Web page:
Most of the songs on Phase could certainly be sung with a rollicking piano accompaniment. And it wouldn’t even require the vocal lines to be recorded again – it would be enough to make use of those which are already on the album. But then Phase would certainly not be as interesting. The uniqueness of this CD isn’t merely a result of Garratt’s blues-jazz singing, but its combination with contemporary, electronic sounds. It’s dance-inspiring and full of energy, though the lyrics aren’t particularly cheerful. Garratt suffers from the various troubles of contemporary pop, sometimes making use of backgrounds straight out of albums by Disclosure, and other times resembling a dance version of Chet Faker. Jack has a lot in common with the latter – he wrote and produced all of the songs on his album. And his beard – when combined with this pleasant, mainstream-sounding music, Garratt could easily become a new idol for teenage girls.
Universal Music Polska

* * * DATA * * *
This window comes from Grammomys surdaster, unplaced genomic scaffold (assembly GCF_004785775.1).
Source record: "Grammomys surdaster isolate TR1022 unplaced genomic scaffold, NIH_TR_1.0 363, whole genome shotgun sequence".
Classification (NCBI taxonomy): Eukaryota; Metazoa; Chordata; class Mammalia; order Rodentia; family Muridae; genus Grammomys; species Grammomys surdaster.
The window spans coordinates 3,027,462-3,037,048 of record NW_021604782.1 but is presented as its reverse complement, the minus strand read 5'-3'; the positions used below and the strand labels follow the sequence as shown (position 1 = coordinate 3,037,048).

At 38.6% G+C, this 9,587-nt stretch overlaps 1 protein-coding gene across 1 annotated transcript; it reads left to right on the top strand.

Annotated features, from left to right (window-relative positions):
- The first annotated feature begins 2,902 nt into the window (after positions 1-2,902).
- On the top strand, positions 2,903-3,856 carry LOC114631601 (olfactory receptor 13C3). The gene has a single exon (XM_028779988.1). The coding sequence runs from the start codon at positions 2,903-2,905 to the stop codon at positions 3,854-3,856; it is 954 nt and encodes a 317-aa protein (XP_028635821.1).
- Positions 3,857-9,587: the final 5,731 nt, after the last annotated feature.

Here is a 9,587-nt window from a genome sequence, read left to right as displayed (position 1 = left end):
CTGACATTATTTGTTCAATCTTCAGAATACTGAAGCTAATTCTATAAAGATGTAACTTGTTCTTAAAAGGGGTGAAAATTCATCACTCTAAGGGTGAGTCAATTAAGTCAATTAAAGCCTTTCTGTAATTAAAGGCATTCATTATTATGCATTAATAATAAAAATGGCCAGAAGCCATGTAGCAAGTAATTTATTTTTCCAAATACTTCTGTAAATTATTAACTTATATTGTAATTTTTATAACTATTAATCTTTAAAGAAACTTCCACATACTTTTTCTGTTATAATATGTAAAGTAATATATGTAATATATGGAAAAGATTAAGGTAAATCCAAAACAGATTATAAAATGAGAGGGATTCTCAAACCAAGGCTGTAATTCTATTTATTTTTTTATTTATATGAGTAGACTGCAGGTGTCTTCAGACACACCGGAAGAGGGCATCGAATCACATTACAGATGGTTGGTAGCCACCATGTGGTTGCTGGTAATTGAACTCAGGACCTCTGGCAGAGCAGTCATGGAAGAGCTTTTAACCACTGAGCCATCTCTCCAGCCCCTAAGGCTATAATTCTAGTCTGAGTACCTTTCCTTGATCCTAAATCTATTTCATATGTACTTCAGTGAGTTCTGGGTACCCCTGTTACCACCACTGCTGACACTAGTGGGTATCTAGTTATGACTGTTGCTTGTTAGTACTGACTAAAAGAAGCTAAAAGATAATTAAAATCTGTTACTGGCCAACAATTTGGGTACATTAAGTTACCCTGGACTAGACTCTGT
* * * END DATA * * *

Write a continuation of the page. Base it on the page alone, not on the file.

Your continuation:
Julia Marcell’s new album – this time entirely in Polish – was meant to be “a reaction to (…) our boisterous, flashy pop reality.” Did she manage to achieve this? Partially. She definitely found success in the musical side of it. Proxy abounds in light, rather classically pop backgrounds, filled with freedom and optimism. Marcell’s lyrics, however, pose a problem – they’re full of weak metaphors, similar to those of Maria Peszek, though lighter. But they’re unquestionably sung in an interesting, original way. Marcell had an interesting idea for every verse of her songs, all of which came out well. One thing is certain – Julia will unquestionably manage to reach a wider audience with this album. Not only because it’s her first Polish album but also because of the above-mentioned lightness of these compositions. They’re not “boisterous” or “flashy,” but a simple tribute to alternative pop.